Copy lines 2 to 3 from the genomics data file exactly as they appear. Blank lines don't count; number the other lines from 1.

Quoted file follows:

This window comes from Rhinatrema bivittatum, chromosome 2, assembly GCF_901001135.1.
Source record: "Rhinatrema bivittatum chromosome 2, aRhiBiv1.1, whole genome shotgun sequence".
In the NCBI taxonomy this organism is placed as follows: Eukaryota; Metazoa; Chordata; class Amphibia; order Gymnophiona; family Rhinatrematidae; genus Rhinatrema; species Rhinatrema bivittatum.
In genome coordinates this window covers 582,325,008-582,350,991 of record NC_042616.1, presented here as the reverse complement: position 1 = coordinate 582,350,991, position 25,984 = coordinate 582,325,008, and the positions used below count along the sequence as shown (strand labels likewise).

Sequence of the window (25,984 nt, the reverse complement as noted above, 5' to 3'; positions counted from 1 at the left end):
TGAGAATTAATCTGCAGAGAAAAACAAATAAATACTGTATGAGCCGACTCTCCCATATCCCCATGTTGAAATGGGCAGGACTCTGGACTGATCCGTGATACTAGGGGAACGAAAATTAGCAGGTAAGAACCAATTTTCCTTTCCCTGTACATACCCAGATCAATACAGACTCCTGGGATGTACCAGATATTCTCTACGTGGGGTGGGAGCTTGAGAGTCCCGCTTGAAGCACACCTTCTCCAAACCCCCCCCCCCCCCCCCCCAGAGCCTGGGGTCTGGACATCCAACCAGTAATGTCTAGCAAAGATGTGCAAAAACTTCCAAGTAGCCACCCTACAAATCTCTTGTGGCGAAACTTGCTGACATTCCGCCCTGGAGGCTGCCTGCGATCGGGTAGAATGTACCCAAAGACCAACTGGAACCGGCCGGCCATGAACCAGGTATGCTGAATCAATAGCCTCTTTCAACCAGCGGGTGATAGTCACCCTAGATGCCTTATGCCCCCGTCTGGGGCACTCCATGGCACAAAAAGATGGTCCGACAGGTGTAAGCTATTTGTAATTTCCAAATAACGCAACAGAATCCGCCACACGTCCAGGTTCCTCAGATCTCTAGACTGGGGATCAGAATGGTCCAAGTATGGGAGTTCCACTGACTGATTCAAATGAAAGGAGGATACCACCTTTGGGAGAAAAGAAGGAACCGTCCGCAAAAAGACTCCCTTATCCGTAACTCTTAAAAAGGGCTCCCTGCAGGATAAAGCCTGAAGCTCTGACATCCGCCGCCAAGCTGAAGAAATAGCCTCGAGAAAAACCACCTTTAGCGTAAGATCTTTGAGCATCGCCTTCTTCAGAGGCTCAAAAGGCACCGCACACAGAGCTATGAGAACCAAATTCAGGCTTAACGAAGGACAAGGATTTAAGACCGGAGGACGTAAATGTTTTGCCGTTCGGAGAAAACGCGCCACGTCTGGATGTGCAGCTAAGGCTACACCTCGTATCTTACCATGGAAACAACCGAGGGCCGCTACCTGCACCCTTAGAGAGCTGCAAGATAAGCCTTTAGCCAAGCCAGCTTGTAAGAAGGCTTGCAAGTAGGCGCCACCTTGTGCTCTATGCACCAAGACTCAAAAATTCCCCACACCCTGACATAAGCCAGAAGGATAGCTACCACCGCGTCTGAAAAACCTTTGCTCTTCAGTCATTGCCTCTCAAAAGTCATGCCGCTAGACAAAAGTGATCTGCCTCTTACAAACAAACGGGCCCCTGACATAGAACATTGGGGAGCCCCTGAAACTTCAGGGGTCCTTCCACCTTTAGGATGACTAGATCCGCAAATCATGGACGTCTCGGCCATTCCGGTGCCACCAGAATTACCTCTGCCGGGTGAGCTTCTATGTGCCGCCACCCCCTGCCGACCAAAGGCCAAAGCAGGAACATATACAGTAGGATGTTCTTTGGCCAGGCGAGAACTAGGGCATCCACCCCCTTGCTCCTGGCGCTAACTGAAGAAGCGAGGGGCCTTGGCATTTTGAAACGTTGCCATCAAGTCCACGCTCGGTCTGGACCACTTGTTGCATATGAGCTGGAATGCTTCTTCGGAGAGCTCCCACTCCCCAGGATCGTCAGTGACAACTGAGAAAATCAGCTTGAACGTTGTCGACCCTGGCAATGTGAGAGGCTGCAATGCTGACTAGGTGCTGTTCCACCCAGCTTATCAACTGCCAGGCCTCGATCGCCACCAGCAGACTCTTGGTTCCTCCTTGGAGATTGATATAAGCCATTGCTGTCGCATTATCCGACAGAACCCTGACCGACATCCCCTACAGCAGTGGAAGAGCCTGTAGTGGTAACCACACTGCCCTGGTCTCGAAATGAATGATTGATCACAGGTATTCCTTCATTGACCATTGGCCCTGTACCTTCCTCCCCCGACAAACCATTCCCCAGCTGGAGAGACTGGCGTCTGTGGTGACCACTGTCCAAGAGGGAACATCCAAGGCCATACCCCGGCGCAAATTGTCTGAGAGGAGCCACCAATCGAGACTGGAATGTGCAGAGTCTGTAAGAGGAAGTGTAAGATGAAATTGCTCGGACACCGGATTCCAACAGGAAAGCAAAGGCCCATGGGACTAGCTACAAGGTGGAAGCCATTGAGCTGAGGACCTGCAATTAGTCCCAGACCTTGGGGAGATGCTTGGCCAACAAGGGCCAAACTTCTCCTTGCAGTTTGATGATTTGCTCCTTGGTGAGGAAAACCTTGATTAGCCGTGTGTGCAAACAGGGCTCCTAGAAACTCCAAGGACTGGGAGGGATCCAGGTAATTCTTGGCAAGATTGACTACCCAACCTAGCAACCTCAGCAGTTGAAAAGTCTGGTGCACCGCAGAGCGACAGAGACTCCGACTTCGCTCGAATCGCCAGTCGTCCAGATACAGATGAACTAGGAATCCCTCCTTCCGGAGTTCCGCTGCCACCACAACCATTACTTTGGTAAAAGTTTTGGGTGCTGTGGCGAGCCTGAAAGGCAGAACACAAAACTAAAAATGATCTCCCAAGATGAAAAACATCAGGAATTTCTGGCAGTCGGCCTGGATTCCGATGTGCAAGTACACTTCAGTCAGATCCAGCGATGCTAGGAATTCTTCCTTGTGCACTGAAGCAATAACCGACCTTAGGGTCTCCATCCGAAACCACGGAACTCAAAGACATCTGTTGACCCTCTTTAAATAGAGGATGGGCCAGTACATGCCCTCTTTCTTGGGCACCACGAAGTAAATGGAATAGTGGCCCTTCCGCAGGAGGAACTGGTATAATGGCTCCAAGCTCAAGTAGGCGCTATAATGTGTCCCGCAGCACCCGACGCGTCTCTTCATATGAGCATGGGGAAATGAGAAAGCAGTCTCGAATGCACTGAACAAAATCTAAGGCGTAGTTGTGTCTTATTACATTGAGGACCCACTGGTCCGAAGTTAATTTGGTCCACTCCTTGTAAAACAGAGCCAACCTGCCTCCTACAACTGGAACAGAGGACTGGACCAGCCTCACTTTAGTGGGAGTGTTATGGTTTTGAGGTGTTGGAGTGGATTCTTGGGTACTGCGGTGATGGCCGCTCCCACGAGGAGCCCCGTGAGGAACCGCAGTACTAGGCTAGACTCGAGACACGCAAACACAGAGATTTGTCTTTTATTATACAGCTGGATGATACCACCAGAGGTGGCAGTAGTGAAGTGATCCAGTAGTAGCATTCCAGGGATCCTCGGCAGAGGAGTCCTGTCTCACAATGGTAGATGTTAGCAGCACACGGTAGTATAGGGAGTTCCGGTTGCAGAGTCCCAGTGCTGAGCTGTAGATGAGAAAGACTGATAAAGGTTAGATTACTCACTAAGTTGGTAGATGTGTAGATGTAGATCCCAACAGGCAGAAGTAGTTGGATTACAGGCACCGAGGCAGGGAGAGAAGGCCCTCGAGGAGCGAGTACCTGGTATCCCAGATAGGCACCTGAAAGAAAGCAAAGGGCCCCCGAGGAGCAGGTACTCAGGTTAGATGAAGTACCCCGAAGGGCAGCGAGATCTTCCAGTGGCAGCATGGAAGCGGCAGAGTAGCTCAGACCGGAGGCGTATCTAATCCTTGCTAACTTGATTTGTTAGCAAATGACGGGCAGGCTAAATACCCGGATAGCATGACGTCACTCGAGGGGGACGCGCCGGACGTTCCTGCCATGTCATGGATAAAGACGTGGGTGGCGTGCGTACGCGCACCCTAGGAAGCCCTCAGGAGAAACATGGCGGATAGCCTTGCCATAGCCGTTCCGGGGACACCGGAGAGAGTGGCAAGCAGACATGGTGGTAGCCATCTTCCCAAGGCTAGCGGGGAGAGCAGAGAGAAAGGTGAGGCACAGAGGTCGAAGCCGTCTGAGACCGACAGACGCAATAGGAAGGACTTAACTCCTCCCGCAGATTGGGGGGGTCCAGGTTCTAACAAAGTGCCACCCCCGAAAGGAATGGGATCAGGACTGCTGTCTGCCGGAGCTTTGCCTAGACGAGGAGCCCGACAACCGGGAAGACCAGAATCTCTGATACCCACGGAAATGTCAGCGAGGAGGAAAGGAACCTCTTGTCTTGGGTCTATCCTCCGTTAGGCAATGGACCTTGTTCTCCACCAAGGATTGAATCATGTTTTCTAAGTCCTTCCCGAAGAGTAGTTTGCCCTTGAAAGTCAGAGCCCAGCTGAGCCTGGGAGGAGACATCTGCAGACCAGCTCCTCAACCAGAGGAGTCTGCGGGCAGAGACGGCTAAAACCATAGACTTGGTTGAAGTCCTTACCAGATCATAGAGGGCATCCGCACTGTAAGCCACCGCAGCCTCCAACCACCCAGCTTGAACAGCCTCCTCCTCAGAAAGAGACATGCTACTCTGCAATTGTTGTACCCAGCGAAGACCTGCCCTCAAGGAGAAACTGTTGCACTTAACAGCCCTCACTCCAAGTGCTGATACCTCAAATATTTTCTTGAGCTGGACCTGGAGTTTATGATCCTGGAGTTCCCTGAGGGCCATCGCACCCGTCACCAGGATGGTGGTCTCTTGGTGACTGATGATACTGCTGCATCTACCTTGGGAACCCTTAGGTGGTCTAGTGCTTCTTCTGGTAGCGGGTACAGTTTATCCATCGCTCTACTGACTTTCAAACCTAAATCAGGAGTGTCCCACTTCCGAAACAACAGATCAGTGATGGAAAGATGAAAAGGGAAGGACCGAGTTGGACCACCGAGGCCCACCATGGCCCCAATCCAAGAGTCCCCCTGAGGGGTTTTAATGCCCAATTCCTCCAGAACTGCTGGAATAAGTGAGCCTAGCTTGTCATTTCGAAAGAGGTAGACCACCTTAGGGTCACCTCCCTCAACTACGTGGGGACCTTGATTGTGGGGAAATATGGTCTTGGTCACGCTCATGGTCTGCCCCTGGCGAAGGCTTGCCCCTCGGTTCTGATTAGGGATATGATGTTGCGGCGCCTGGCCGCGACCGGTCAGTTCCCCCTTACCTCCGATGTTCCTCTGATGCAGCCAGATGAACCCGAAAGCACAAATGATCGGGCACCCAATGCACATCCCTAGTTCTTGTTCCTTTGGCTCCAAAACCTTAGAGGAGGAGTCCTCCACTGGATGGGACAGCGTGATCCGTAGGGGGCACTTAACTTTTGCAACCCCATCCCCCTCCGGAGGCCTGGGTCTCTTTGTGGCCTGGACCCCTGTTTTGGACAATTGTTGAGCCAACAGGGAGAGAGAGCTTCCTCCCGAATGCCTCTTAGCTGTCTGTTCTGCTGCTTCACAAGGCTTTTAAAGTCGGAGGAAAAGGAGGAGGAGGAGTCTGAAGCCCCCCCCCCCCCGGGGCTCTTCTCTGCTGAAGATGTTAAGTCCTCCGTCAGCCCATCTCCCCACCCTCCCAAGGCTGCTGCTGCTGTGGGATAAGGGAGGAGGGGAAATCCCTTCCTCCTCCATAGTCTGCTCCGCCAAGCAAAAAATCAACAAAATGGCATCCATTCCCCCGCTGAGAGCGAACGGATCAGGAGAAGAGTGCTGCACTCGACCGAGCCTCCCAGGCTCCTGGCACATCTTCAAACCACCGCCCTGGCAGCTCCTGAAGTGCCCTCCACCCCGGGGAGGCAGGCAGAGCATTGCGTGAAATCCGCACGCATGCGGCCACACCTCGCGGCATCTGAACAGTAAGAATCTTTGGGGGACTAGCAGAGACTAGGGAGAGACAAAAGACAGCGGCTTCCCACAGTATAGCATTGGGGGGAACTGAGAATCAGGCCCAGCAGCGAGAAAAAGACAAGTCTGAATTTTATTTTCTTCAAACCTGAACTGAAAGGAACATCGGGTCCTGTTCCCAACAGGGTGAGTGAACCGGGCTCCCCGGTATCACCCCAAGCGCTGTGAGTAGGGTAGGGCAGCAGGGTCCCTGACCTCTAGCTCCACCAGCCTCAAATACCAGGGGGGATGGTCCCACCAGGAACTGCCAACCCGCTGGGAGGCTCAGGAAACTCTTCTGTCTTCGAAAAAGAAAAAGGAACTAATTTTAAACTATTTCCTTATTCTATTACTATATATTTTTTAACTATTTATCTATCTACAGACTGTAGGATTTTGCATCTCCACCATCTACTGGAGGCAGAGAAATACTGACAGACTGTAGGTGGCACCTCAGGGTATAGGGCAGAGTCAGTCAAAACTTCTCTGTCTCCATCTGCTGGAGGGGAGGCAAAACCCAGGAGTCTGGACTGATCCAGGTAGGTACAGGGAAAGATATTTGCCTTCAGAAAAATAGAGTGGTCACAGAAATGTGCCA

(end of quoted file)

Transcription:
Source record: "Rhinatrema bivittatum chromosome 2, aRhiBiv1.1, whole genome shotgun sequence".
In the NCBI taxonomy this organism is placed as follows: Eukaryota; Metazoa; Chordata; class Amphibia; order Gymnophiona; family Rhinatrematidae; genus Rhinatrema; species Rhinatrema bivittatum.